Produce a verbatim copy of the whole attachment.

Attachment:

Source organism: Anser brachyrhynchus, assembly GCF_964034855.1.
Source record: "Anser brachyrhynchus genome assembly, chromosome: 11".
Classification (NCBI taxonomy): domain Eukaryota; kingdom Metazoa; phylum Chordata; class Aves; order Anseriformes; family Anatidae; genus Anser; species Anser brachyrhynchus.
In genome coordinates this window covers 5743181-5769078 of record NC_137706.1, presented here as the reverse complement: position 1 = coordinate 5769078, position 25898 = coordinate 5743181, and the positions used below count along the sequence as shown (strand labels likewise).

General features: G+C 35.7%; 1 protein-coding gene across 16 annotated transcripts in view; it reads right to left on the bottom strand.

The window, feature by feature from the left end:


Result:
Source organism: Anser brachyrhynchus, assembly GCF_964034855.1.
Source record: "Anser brachyrhynchus genome assembly, chromosome: 11".
Classification (NCBI taxonomy): domain Eukaryota; kingdom Metazoa; phylum Chordata; class Aves; order Anseriformes; family Anatidae; genus Anser; species Anser brachyrhynchus.
In genome coordinates this window covers 5743181-5769078 of record NC_137706.1, presented here as the reverse complement: position 1 = coordinate 5769078, position 25898 = coordinate 5743181, and the positions used below count along the sequence as shown (strand labels likewise).

General features: G+C 35.7%; 1 protein-coding gene across 16 annotated transcripts in view; it reads right to left on the bottom strand.

The window, feature by feature from the left end: